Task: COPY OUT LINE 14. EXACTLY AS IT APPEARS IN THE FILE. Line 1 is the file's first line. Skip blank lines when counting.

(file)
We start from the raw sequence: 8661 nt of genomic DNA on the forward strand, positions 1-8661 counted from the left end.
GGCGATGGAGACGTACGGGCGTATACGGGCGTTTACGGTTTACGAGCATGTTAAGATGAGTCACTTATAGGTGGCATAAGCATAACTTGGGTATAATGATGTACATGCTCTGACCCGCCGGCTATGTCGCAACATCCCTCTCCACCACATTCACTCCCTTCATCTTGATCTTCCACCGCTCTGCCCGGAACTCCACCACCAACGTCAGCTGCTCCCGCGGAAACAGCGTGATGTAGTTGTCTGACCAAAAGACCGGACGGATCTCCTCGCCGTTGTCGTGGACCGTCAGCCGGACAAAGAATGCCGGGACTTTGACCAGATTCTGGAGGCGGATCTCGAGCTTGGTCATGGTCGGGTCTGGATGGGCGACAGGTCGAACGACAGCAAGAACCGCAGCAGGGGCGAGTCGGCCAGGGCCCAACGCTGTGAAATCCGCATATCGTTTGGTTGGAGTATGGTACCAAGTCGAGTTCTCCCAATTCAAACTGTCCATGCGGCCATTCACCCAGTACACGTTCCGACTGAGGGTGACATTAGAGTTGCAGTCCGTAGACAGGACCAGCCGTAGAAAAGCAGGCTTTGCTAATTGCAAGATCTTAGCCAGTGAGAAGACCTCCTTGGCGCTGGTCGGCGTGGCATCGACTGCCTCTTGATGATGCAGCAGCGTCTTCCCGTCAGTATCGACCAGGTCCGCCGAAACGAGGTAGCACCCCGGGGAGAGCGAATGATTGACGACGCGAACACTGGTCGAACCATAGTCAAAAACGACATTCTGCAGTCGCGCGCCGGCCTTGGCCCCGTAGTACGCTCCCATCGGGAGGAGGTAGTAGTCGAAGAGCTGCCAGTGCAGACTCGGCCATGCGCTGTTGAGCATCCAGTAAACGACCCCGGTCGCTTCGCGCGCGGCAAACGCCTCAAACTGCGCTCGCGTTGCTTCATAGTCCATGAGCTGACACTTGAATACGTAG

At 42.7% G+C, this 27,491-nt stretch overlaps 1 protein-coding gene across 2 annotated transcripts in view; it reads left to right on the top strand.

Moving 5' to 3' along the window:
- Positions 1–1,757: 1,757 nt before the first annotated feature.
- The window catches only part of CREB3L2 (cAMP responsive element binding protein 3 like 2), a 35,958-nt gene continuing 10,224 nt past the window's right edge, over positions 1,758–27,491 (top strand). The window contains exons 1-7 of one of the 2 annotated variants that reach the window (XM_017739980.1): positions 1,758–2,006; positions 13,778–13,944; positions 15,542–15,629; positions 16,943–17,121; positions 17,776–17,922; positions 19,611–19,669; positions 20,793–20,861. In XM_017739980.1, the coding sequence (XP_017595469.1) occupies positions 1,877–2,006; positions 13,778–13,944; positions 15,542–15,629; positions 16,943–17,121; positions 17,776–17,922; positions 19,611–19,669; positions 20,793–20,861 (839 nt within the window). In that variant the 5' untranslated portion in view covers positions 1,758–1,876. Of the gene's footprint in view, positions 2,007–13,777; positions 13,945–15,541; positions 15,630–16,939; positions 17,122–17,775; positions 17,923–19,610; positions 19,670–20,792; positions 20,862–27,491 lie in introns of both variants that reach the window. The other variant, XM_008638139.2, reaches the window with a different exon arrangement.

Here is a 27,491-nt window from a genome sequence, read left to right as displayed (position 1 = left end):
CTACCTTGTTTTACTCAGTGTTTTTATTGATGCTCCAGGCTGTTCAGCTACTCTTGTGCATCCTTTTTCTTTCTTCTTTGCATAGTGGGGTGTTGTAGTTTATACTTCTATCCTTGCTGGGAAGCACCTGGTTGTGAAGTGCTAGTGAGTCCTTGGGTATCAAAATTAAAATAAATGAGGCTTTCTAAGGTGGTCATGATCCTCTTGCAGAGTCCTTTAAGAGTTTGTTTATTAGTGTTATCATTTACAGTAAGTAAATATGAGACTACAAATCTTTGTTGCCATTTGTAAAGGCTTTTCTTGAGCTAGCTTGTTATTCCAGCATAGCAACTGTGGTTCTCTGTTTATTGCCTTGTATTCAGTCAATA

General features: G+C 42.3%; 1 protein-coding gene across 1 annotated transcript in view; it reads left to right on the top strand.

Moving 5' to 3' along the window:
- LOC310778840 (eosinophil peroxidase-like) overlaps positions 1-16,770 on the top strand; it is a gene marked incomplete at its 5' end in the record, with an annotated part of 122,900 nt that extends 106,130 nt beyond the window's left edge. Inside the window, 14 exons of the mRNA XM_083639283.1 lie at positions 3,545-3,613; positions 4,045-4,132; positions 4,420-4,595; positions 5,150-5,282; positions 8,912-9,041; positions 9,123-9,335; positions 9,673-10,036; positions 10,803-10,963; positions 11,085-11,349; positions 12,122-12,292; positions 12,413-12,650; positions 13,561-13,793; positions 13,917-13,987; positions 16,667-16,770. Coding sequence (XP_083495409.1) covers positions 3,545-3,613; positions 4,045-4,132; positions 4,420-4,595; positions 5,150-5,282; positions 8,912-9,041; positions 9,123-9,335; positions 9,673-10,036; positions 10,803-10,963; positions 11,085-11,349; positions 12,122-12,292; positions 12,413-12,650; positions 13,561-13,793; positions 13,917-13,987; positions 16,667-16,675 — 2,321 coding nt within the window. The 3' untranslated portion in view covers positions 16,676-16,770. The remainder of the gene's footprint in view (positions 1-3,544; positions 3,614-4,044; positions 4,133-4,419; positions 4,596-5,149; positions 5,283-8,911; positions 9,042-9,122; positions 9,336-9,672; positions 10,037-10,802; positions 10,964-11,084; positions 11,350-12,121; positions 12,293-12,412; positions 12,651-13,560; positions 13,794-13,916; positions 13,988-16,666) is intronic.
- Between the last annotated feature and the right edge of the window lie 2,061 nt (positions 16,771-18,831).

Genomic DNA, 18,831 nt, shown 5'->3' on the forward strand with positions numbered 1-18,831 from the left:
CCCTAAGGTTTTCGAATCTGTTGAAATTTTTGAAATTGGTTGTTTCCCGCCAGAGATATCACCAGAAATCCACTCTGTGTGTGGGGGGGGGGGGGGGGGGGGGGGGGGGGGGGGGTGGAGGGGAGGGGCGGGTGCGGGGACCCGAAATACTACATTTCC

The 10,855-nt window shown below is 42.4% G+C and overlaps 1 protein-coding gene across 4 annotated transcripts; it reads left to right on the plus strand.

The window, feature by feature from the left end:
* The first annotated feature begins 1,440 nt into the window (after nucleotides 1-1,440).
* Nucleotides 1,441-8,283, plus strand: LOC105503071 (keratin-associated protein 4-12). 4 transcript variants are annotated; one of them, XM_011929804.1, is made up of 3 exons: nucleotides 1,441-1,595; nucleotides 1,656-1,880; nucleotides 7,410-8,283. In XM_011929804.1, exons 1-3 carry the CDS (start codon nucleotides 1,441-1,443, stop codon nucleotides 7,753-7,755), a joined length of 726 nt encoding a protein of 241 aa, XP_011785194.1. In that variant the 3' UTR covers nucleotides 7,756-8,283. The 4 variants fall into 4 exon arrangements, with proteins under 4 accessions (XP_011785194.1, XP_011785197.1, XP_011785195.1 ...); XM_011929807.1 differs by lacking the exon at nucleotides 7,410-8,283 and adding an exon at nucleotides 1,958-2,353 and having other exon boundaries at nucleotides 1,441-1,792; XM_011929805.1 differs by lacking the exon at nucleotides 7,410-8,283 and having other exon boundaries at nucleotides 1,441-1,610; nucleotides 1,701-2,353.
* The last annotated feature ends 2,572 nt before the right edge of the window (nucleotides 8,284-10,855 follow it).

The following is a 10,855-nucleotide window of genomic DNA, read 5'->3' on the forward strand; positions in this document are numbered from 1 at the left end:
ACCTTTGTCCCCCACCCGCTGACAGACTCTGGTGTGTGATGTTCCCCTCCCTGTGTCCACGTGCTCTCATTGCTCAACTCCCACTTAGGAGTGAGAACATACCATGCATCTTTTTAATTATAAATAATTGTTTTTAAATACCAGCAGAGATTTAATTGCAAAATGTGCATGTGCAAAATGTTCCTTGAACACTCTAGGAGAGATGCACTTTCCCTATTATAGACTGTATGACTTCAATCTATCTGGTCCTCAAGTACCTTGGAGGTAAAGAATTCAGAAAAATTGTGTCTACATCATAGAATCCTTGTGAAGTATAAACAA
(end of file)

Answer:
CCCTAAGGTTTTCGAATCTGTTGAAATTTTTGAAATTGGTTGTTTCCCGCCAGAGATATCACCAGAAATCCACTCTGTGTGTGGGGGGGGGGGGGGGGGGGGGGGGGGGGGGGGGTGGAGGGGAGGGGCGGGTGCGGGGACCCGAAATACTACATTTCC